McDowell Sonoran Preserve: A Champion of Sustainability and Eco-friendly Hiking

By local contributor
Taryn Shorr

What do hiking and sustainability have to do with one another? At Scottsdale’s McDowell Sonoran Preserve, everything — literally.

The idea for the Preserve started in 1990 with a group of 14 citizens concerned about the city’s development expanding further and further north. Today, the Preserve spans over 30,000 acres, protecting much of the McDowell Mountains and the surrounding areas. The Preserve encompasses 235 miles of eco-friendly hiking trails and is home to an impressive 200-plus species of vertebrates, countless invertebrates, and nearly 400 plant species.

Considered Scottsdale’s crown jewel and known as “the people’s Preserve,” the McDowell Sonoran Preserve prioritizes sustainability and preservation in numerous ways.

 


A Model of Sustainability

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Melanie Tluczek, assistant director of the McDowell Sonoran Conservancy Field Institute, explains, “To us, sustainability means thinking long-term about how we can work to keep the Preserve diverse and thriving in perpetuity. Accomplishing this requires combining knowledge of the Preserve’s natural resources with an understanding of how to sustain those resources and communicating their importance to the next generation.”

Visitors see these efforts woven throughout virtually every aspect of the preserve.

 


Building Sustainability

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All buildings and other man-made structures, such as amphitheaters and stairways, are designed to blend in with the natural desert surroundings — not only in their aesthetic, but in their physical design and footprint.

For example, buildings and parking lots are positioned to align with the area’s natural drainage patterns and grading. Many of the restrooms throughout the Preserve are made from at least 20% recycled materials and have solar panels generating electricity, as well as rainwater catchment systems in their roofs. Buildings at the Gateway trailhead collect about 50,000 gallons of rainwater throughout the year, then store it in an underground cistern. In the dry season, this stored water provides 100% of Gateway’s landscape irrigation needs.

 


Habitat Restoration

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The McDowell Sonoran Preserve welcomes between 700,000-750,000 visitors a year. That’s wonderful for many reasons, but it does have an environmental impact, particularly on the habitats adjacent to trailheads.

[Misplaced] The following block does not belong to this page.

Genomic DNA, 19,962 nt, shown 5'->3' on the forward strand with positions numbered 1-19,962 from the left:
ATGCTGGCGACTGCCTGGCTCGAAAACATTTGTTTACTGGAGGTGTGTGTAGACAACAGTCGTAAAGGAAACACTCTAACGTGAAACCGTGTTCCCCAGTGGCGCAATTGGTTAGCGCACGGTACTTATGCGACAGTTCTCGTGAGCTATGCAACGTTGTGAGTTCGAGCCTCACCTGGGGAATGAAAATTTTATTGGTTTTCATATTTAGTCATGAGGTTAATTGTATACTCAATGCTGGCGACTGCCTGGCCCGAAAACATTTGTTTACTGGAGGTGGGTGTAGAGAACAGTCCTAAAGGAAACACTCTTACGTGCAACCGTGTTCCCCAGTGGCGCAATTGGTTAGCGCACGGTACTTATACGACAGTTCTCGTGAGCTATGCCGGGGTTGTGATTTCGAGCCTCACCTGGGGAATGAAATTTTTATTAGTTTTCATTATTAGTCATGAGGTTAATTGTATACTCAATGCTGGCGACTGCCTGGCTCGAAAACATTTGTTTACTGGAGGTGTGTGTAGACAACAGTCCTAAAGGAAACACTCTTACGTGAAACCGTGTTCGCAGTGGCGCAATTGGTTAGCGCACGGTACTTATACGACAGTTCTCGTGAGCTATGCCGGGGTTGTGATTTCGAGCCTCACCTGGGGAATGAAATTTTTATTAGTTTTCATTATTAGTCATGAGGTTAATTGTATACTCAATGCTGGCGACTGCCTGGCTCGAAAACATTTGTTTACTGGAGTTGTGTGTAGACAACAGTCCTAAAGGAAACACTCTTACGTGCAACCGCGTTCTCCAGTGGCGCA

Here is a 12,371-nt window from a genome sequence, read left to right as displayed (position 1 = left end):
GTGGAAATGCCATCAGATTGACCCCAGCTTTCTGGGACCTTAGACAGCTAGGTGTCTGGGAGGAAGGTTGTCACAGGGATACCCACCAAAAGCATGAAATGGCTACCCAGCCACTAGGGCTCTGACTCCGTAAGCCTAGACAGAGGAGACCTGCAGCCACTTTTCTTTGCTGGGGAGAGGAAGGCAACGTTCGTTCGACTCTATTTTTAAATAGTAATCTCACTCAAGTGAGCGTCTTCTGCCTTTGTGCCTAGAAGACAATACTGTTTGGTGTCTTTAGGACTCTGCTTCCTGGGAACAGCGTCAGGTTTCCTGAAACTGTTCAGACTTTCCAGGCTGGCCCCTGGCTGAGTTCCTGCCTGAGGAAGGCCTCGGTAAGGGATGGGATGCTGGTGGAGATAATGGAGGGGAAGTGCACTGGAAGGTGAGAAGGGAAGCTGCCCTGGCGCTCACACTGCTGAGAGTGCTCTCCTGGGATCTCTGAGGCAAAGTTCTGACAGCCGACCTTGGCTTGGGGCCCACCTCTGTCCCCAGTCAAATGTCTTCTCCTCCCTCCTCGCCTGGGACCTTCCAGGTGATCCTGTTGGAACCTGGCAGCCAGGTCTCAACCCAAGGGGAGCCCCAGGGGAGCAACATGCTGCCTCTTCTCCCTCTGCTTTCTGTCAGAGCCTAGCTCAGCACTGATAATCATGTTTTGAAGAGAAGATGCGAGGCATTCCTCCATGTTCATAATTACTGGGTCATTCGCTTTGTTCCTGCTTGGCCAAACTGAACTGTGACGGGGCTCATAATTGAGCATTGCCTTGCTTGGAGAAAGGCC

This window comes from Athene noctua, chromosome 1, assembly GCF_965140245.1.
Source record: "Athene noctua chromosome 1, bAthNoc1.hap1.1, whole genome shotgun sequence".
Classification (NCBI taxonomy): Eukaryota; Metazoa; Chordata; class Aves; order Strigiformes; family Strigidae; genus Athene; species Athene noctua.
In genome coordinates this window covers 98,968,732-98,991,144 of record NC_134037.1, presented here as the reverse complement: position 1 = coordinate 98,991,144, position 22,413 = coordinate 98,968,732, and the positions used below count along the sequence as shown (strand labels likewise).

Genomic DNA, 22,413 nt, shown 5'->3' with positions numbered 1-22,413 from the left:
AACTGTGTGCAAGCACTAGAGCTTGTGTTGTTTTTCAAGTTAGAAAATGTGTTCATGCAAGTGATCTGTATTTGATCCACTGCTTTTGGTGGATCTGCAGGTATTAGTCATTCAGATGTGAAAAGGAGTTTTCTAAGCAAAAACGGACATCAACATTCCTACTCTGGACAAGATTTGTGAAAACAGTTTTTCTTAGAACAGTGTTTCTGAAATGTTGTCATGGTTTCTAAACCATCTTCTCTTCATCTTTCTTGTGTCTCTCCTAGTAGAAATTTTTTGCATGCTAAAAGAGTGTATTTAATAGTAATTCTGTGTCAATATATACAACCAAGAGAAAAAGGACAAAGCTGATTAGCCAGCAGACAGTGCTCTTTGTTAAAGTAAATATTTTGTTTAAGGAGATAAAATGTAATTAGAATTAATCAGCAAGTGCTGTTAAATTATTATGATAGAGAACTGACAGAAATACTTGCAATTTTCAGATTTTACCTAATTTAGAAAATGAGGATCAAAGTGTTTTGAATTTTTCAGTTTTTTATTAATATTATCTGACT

In an effort to protect these fragile areas, the McDowell Sonoran Conservancy Field Institute studies and monitors the native plants and animals, and strives to maintain optimal levels of ecological diversity. That entails combatting non-native, invasive grass species; planting more native species of wildflowers, grasses and cacti; and sometimes transplanting plants to maintain major animal pathways (also known as “game trails”).

As a reminder, visitors should practice eco-friendly hiking by staying on established trails and never disturbing plants or animals.

 


McDowell Sonoran Conservancy

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More than 650 McDowell Sonoran Conservancy volunteers use grass-roots efforts to educate the public on sustainability. More than that, though, the Conservancy gets people involved hands-on, leading themed hikes centered on topics such as edible desert plants, hosting local school groups, and serving as citizen scientists in partnership with many organizations that study and monitor the Preserve’s plant and wildlife.

These efforts not only help protect the Preserve in the immediate future, but also go a long way in educating future generations about the importance of these precious natural resources and open spaces.

There are several ways to get involved with the McDowell Sonoran Conservancy, including financial donations and volunteer opportunities.

 


The Importance of Eco-friendly Hiking

Hiking Bridge

Whether or not you want to be officially involved with the McDowell Sonoran Preserve, one way you can do your part every time you visit is to practice sustainable/eco-friendly hiking and following these best practices:

  • Learn about and practice Leave No Trace principles. Planning ahead for extreme weather, respecting wildlife, and traveling (hiking) only on durable surfaces are of particular importance in the Preserve’s unique desert environment.
  • Bring a grocery bag to collect any trash you see on the trails, including food waste
  • Choose less-popular trails. Not only does this help protect trails that are especially vulnerable, you’ll also enjoy having a trail largely to yourself!
  • Do not disturb anything, including rocks. Building decorative cairns has become extremely popular in recent years but doing so is actually harmful to tiny plants and animals that make their homes under rocks and in their crevices.